Swear to god, some guys are terrified that girls are faking common interests to impress them and act really hostile towards anyone they even SUSPECT of doing such a thing
but then they turn around and fake a whole friendship in the hopes of getting sex out of girls, and get mad at them when it doesn’t work
and they super do not see the irony in that
I have never faked anything with a girl before. I’d like to be proud of that. But I can’t. The only thing I’ve gotten for being honest with girls is 17 and a half years of being single.
I’m not a jerk. I’m not fake. I genuinely care. But 17.5 years?
Maybe instead of blaming guys for being fake for sex, look at someone who has been single, BECAUSE he is honest.
Little tidbit for ya. I was born in ‘96. Do a little math. Junior year, and I never had even had a date. Not cause I don’t try, but instead girls don’t like guys who aren’t the perfect little boyfriend. The only perfect boys are faking. The honest ones have flaws. And girls don’t like flaws.
Listen, buddy, I’m going to try to not be too blunt here because it sounds like you’re having a tough time, but I’d like to warn you that my response is going to get a little bit real.
First of all, let me start by saying I’m a 22 year old man, because that’s somewhat pertinent. I also didn’t really have any luck with the ladies until I was 17.
Then I’m going to go on and point out that of course it’s going to look bleak if you’re counting your single days from birth. I’d be way more concerned if you had gotten an actual date anytime prior to 2008, because you would have just been a little kid.
That being and this is where I feel like I’m not going to be able to avoid bluntness, the fact that you’re honest with girls isn’t why you haven’t had a date. I don’t know you personally, so I can’t say for certain, but the fact that you’re talking about what “girls like” and what “girls don’t like” probably has a lot to do with it. “Girls” don’t like anything. There’s no “female operating system” that you can learn to maneuver.
One girl wants to date guys like this, the next girl wants to date guys like that, and a third girl wants to date a different guy. The reason you haven’t had a date is because you’ve yet to meet a girl who wants to date YOU. Now, it might take you a while to find that girl, but you can find her without faking.
Faking and deception aren’t effective dating strategies. Do you know what happens to the guy who does fake? Eventually, his façade crumbles and she sees him for who he really is, and the relationship falls apart because it was built on faulty foundations. Not to mention the fact that girls aren’t stupid, and most of the guys who do try to fake are really terrible at it, so it rarely even works in the first place.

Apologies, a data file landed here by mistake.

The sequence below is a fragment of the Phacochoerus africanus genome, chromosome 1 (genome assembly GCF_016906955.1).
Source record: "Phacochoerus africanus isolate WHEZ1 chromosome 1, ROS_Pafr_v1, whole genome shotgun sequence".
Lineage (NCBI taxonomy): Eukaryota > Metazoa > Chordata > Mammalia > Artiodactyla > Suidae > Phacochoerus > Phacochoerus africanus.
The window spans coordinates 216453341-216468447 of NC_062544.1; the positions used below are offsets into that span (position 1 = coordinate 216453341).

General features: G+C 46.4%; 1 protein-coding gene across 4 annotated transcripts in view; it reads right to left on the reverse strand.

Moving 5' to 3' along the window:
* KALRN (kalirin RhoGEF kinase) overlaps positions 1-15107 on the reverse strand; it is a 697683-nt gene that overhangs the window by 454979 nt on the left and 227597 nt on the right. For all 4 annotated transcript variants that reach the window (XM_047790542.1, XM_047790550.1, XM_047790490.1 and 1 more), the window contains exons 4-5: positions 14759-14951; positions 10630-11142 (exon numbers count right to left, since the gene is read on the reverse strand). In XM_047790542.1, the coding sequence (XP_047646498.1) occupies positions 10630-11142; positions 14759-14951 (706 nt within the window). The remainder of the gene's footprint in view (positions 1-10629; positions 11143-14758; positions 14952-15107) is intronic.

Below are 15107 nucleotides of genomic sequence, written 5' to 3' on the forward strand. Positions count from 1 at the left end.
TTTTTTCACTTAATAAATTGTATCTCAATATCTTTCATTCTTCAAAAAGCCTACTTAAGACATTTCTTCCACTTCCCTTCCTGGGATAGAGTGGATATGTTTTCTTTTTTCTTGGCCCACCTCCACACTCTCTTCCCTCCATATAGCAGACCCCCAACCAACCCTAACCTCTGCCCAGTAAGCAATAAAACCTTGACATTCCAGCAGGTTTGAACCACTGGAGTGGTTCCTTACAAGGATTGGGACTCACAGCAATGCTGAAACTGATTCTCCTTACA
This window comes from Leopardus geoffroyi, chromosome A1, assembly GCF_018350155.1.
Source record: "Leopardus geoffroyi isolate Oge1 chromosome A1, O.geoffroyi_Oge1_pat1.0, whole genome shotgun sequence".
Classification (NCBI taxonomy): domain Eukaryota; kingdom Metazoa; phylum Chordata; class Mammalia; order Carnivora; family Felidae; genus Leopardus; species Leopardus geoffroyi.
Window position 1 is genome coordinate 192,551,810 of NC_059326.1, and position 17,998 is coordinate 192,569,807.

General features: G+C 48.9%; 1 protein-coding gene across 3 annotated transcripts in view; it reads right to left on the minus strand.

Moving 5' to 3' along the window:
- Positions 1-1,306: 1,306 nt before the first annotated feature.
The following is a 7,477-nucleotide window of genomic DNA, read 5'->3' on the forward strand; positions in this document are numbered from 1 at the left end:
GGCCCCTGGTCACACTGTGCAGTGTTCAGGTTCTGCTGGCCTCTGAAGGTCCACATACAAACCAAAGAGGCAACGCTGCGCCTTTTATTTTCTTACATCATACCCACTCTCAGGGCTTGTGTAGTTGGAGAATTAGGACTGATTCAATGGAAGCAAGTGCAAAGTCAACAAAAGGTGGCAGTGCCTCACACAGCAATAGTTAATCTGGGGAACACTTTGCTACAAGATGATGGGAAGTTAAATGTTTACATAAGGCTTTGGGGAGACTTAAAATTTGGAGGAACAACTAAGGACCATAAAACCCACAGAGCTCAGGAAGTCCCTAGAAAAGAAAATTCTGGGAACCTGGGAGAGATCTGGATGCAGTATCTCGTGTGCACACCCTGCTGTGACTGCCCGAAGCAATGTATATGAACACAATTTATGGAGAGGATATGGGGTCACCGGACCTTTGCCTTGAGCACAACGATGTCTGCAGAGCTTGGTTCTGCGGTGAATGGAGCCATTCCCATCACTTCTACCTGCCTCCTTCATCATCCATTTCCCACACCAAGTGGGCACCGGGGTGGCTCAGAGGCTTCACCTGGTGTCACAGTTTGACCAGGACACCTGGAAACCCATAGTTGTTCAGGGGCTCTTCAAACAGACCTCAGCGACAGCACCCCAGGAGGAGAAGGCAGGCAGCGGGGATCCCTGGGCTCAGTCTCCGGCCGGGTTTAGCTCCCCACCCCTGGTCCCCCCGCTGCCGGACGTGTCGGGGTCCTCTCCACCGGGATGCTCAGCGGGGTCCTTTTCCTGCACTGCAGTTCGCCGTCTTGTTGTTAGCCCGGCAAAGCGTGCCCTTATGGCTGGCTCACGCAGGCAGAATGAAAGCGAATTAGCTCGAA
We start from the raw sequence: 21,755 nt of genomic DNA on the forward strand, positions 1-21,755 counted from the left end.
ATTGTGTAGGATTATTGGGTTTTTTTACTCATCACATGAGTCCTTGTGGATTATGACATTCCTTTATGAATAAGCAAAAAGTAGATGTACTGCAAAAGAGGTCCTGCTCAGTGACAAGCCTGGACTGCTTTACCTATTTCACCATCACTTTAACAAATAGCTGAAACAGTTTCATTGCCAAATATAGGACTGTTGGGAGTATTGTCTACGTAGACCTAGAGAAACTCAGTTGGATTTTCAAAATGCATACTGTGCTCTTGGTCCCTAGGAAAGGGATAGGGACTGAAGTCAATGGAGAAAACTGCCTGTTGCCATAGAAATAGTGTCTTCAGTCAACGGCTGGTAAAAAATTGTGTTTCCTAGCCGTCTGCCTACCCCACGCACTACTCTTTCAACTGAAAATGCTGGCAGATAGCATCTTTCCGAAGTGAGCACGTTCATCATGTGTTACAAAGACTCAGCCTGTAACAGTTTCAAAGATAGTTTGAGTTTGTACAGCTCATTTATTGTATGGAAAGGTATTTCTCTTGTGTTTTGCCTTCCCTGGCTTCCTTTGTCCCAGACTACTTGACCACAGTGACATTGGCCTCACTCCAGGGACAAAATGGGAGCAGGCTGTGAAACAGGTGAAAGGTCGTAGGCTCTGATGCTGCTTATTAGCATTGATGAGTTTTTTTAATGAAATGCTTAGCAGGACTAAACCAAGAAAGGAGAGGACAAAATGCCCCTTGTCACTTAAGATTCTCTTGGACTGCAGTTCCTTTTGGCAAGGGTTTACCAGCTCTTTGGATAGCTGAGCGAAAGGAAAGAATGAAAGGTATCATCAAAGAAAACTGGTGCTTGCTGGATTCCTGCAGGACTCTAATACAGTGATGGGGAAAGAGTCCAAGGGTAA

And I have news for you, friend, and I apologize again for the realness here: Not all the dudes with girlfriends who seem great are faking it. Some of them are genuinely great. I know this seems harsh to say, but the real reason those girls want to date them and not you is because they just liked that guy more than you. Not to worry, though, I’m sure there are plenty of ladies who like you more than that guy.
Now, I have to wonder about a few things here. Isn’t it a bit presumptuous to act like women have all been fooled into believing in and expecting a perfect guy, but that you know he doesn’t exist?
Isn’t it also a bit illogical to assume that every girl has such high expectations that no real guy could ever fulfill them, and the only way to rise to them is through deception?
I want to take it back, though, here, because I’m not going to keep you forever and I want to leave you on a more uplifting note than “she’s just not that into you.”
The thing is, 17 isn’t really that old to still be single. It might seem that way, but it’s really not. You’re just barely scraping the lower boundary of adulthood here, and you’re several decades away from having missed your window. And this advice is something that should serve you, and really anyone reading this, for the rest of your life:
You deserve to be with someone you’re into, who’s also into you. If someone doesn’t fit both of those criteria, then they’re not good enough for you. If someone’s into you and you’re not into them, dating them wouldn’t be fair to either of you. On the other side of the coin, if you’re into someone and they don’t like you back, it sucks, but believe me, it’s for the best that you two didn’t end up together.
I just want to be touched. foot massage or cuddle or even just a hand on my calf. I’m craving human contact like crazy.
being a drunk extrovert is hard sometimes